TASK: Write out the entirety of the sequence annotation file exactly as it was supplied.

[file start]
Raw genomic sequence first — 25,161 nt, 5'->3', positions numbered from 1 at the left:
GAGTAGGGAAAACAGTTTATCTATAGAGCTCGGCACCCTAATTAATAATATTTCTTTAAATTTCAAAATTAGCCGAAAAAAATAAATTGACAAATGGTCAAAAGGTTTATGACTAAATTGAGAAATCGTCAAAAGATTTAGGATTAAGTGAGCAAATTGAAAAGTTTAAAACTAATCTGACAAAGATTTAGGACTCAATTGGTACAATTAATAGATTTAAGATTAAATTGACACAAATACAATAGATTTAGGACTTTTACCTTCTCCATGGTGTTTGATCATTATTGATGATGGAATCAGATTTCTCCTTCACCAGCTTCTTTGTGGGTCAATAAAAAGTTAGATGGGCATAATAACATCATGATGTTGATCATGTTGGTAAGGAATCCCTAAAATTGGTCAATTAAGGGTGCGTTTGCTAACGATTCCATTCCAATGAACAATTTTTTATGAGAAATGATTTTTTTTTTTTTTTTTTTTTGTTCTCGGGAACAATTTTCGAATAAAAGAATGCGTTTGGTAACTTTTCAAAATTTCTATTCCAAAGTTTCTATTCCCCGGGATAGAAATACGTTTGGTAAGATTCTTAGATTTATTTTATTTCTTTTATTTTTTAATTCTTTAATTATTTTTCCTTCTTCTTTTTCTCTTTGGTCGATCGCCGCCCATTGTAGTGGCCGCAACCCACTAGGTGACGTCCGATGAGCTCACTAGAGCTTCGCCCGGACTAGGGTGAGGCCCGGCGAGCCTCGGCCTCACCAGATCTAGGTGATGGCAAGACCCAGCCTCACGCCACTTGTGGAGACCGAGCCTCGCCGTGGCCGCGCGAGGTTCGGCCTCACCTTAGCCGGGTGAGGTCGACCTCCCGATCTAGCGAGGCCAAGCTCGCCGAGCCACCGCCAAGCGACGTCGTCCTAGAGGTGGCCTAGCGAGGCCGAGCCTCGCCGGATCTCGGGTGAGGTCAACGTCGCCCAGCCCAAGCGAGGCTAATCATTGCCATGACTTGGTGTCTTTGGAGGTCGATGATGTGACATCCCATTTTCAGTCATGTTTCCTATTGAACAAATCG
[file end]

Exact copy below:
Raw genomic sequence first — 25,161 nt, 5'->3', positions numbered from 1 at the left:
GAGTAGGGAAAACAGTTTATCTATAGAGCTCGGCACCCTAATTAATAATATTTCTTTAAATTTCAAAATTAGCCGAAAAAAATAAATTGACAAATGGTCAAAAGGTTTATGACTAAATTGAGAAATCGTCAAAAGATTTAGGATTAAGTGAGCAAATTGAAAAGTTTAAAACTAATCTGACAAAGATTTAGGACTCAATTGGTACAATTAATAGATTTAAGATTAAATTGACACAAATACAATAGATTTAGGACTTTTACCTTCTCCATGGTGTTTGATCATTATTGATGATGGAATCAGATTTCTCCTTCACCAGCTTCTTTGTGGGTCAATAAAAAGTTAGATGGGCATAATAACATCATGATGTTGATCATGTTGGTAAGGAATCCCTAAAATTGGTCAATTAAGGGTGCGTTTGCTAACGATTCCATTCCAATGAACAATTTTTTATGAGAAATGATTTTTTTTTTTTTTTTTTTTTGTTCTCGGGAACAATTTTCGAATAAAAGAATGCGTTTGGTAACTTTTCAAAATTTCTATTCCAAAGTTTCTATTCCCCGGGATAGAAATACGTTTGGTAAGATTCTTAGATTTATTTTATTTCTTTTATTTTTTAATTCTTTAATTATTTTTCCTTCTTCTTTTTCTCTTTGGTCGATCGCCGCCCATTGTAGTGGCCGCAACCCACTAGGTGACGTCCGATGAGCTCACTAGAGCTTCGCCCGGACTAGGGTGAGGCCCGGCGAGCCTCGGCCTCACCAGATCTAGGTGATGGCAAGACCCAGCCTCACGCCACTTGTGGAGACCGAGCCTCGCCGTGGCCGCGCGAGGTTCGGCCTCACCTTAGCCGGGTGAGGTCGACCTCCCGATCTAGCGAGGCCAAGCTCGCCGAGCCACCGCCAAGCGACGTCGTCCTAGAGGTGGCCTAGCGAGGCCGAGCCTCGCCGGATCTCGGGTGAGGTCAACGTCGCCCAGCCCAAGCGAGGCTAATCATTGCCATGACTTGGTGTCTTTGGAGGTCGATGATGTGACATCCCATTTTCAGTCATGTTTCCTATTGAACAAATCG